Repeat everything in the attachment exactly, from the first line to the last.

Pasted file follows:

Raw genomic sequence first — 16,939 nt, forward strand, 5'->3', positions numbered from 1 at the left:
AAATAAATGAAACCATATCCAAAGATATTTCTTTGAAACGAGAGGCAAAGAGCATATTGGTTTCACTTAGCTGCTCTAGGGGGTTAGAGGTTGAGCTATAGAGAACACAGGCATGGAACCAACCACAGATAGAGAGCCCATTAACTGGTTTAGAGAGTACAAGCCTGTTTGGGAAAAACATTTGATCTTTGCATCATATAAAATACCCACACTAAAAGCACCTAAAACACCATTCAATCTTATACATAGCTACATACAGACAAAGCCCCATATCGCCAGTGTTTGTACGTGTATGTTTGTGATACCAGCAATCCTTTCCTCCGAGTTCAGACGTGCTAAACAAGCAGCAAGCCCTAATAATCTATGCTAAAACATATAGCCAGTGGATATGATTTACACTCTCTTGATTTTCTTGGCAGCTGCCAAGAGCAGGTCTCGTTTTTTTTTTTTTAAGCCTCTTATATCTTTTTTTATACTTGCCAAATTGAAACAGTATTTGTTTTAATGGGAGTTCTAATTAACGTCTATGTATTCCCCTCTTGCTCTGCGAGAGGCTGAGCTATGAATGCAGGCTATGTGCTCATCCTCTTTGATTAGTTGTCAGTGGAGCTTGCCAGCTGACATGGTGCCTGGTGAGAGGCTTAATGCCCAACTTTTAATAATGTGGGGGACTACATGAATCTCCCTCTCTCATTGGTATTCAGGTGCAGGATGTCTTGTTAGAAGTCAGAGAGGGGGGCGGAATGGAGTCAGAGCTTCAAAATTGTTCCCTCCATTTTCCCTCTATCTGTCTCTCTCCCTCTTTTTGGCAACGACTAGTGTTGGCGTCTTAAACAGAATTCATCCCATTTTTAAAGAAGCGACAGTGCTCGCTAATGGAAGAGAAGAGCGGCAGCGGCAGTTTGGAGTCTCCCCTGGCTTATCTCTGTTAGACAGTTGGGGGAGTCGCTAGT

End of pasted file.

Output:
Raw genomic sequence first — 16,939 nt, forward strand, 5'->3', positions numbered from 1 at the left:
AAATAAATGAAACCATATCCAAAGATATTTCTTTGAAACGAGAGGCAAAGAGCATATTGGTTTCACTTAGCTGCTCTAGGGGGTTAGAGGTTGAGCTATAGAGAACACAGGCATGGAACCAACCACAGATAGAGAGCCCATTAACTGGTTTAGAGAGTACAAGCCTGTTTGGGAAAAACATTTGATCTTTGCATCATATAAAATACCCACACTAAAAGCACCTAAAACACCATTCAATCTTATACATAGCTACATACAGACAAAGCCCCATATCGCCAGTGTTTGTACGTGTATGTTTGTGATACCAGCAATCCTTTCCTCCGAGTTCAGACGTGCTAAACAAGCAGCAAGCCCTAATAATCTATGCTAAAACATATAGCCAGTGGATATGATTTACACTCTCTTGATTTTCTTGGCAGCTGCCAAGAGCAGGTCTCGTTTTTTTTTTTTTAAGCCTCTTATATCTTTTTTTATACTTGCCAAATTGAAACAGTATTTGTTTTAATGGGAGTTCTAATTAACGTCTATGTATTCCCCTCTTGCTCTGCGAGAGGCTGAGCTATGAATGCAGGCTATGTGCTCATCCTCTTTGATTAGTTGTCAGTGGAGCTTGCCAGCTGACATGGTGCCTGGTGAGAGGCTTAATGCCCAACTTTTAATAATGTGGGGGACTACATGAATCTCCCTCTCTCATTGGTATTCAGGTGCAGGATGTCTTGTTAGAAGTCAGAGAGGGGGGCGGAATGGAGTCAGAGCTTCAAAATTGTTCCCTCCATTTTCCCTCTATCTGTCTCTCTCCCTCTTTTTGGCAACGACTAGTGTTGGCGTCTTAAACAGAATTCATCCCATTTTTAAAGAAGCGACAGTGCTCGCTAATGGAAGAGAAGAGCGGCAGCGGCAGTTTGGAGTCTCCCCTGGCTTATCTCTGTTAGACAGTTGGGGGAGTCGCTAGT